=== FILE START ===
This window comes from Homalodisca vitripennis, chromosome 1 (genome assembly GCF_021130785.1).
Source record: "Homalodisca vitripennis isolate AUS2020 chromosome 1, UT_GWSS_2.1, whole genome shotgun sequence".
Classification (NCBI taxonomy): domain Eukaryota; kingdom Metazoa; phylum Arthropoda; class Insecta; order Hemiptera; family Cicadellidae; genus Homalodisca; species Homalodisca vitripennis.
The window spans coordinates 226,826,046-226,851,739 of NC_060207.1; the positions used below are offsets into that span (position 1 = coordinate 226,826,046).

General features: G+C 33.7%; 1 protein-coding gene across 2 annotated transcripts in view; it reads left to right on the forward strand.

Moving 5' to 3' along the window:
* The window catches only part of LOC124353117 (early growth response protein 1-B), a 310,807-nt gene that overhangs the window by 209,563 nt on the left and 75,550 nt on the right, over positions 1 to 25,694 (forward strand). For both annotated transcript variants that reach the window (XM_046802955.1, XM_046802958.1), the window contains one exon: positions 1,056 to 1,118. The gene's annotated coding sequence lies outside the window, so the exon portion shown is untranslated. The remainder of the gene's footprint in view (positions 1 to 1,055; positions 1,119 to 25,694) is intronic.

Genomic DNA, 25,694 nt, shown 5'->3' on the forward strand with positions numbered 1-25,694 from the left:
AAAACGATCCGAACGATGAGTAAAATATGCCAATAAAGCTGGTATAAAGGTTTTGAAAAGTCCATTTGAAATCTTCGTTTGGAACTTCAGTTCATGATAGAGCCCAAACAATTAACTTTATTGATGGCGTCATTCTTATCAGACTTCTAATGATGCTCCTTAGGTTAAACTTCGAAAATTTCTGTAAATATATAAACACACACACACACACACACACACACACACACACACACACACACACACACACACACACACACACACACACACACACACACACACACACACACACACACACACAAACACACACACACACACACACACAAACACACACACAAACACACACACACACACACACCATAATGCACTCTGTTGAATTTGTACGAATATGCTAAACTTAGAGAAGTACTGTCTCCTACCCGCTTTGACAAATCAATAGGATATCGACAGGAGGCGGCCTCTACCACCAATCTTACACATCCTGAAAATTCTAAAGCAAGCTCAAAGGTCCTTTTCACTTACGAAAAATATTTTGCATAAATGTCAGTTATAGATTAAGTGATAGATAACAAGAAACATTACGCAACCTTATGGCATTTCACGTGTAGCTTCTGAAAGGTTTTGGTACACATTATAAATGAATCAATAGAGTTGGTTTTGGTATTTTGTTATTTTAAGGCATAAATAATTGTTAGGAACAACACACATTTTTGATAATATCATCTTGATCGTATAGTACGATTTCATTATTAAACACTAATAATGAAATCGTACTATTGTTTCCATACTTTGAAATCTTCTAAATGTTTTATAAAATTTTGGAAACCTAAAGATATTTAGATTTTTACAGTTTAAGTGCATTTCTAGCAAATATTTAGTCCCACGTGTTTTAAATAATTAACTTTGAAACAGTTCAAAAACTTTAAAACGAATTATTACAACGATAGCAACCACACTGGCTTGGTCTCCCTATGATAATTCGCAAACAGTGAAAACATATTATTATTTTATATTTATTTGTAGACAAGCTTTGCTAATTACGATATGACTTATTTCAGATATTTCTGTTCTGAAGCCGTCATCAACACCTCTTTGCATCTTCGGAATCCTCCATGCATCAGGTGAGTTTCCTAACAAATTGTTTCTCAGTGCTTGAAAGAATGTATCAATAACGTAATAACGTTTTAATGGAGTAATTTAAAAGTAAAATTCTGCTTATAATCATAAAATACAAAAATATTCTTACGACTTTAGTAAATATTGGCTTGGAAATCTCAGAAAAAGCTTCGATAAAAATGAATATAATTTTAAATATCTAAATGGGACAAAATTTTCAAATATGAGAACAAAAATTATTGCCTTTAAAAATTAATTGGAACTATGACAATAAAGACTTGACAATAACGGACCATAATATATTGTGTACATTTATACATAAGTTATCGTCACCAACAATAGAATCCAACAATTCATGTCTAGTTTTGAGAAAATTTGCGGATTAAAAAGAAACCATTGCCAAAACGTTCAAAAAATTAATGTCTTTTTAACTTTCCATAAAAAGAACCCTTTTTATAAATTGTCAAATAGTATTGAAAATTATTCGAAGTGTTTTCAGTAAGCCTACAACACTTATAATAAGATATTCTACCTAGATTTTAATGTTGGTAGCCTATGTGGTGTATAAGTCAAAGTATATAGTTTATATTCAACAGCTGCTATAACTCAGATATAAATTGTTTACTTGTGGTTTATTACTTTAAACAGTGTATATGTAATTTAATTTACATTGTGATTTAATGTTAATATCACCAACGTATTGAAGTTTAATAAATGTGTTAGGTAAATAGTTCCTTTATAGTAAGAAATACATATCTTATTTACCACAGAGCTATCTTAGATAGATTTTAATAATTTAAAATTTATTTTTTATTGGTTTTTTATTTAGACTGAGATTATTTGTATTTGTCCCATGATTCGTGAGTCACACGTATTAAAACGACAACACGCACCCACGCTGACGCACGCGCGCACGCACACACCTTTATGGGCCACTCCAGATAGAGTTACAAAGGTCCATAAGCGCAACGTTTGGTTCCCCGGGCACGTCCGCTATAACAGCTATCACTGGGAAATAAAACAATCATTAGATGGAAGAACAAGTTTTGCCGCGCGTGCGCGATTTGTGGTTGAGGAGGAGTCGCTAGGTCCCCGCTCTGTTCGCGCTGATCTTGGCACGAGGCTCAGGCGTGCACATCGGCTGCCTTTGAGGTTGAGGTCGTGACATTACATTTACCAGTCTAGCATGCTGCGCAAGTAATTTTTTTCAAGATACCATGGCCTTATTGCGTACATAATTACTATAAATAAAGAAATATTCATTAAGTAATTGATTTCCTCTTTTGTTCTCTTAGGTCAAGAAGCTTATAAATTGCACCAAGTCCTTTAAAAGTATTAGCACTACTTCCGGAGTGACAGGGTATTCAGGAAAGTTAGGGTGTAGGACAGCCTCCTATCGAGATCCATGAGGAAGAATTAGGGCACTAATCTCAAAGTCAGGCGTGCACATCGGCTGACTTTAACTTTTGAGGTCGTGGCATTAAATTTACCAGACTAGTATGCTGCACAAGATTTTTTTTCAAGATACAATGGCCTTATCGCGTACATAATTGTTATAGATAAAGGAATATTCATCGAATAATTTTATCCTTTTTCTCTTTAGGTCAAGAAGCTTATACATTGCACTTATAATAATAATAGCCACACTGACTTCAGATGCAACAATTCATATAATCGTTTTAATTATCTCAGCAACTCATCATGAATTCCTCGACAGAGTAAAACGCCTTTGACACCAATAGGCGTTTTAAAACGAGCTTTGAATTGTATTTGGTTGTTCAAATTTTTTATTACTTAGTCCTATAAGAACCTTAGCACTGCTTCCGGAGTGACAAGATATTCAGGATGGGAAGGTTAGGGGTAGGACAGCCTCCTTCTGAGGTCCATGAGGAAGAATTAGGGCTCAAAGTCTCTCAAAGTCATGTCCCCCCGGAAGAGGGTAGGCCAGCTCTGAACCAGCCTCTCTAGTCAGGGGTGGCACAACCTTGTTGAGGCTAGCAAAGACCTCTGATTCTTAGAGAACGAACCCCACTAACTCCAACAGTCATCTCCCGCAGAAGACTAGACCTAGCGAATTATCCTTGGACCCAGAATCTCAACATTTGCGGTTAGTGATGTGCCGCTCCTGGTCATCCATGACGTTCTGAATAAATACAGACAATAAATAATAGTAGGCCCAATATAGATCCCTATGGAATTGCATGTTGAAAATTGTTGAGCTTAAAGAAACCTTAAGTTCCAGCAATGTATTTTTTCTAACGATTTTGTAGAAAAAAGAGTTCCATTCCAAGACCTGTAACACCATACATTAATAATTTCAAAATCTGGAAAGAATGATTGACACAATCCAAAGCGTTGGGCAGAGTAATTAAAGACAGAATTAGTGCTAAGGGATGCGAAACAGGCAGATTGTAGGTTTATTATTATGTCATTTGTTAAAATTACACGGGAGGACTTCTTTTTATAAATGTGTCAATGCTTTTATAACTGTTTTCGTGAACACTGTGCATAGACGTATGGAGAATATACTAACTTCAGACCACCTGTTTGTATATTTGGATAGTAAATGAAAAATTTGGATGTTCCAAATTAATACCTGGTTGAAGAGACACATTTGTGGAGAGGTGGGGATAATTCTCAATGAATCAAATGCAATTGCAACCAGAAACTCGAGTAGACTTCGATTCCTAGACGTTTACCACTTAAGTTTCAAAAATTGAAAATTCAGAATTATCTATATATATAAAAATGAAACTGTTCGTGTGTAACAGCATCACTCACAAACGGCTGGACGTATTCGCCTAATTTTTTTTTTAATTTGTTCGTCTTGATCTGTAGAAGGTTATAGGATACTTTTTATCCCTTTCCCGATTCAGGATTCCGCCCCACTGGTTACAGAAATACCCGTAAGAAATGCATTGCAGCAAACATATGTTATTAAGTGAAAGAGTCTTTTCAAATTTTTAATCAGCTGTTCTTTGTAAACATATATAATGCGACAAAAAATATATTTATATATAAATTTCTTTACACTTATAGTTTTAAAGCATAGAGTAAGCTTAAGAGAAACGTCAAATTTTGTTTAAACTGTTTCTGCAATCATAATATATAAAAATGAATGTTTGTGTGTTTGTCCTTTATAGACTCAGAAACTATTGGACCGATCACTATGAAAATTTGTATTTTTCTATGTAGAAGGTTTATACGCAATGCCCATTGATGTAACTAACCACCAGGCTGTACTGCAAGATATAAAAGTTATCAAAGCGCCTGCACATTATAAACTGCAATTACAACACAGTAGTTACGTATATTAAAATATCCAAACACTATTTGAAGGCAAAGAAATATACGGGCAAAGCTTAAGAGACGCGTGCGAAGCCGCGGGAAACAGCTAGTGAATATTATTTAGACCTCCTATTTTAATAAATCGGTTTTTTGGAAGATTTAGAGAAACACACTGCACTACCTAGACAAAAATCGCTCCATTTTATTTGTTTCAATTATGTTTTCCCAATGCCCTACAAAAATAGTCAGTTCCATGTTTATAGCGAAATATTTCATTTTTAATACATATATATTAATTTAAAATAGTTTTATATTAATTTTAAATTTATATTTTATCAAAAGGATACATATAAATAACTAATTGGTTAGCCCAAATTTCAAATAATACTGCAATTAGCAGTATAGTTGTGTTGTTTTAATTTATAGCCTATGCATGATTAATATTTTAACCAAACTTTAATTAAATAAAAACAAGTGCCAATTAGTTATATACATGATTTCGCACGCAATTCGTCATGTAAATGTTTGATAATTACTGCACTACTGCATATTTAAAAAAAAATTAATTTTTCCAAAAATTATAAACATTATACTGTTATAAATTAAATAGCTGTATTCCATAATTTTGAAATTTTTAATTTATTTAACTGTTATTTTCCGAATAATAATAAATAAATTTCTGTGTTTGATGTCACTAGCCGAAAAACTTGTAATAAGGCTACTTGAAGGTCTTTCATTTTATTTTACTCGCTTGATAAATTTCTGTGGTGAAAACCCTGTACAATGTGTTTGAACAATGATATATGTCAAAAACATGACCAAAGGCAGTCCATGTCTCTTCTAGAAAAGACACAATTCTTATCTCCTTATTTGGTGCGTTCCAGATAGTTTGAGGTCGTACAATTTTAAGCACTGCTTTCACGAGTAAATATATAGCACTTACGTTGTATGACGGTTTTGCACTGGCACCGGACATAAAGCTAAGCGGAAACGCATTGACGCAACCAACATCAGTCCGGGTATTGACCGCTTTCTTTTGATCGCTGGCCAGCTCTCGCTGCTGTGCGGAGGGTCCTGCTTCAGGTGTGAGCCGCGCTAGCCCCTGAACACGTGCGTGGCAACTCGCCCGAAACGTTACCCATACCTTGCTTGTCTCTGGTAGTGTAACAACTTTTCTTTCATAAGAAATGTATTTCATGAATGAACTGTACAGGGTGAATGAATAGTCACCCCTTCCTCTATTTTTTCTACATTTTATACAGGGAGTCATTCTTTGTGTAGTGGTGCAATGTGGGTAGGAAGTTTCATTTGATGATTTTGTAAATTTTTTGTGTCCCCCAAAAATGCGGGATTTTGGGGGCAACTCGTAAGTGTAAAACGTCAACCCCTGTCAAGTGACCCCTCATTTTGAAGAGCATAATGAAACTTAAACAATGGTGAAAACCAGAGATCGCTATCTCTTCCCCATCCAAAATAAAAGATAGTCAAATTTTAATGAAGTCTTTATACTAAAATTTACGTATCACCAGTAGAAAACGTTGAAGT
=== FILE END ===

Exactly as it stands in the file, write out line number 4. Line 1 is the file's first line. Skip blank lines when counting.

The window spans coordinates 226,826,046-226,851,739 of NC_060207.1; the positions used below are offsets into that span (position 1 = coordinate 226,826,046).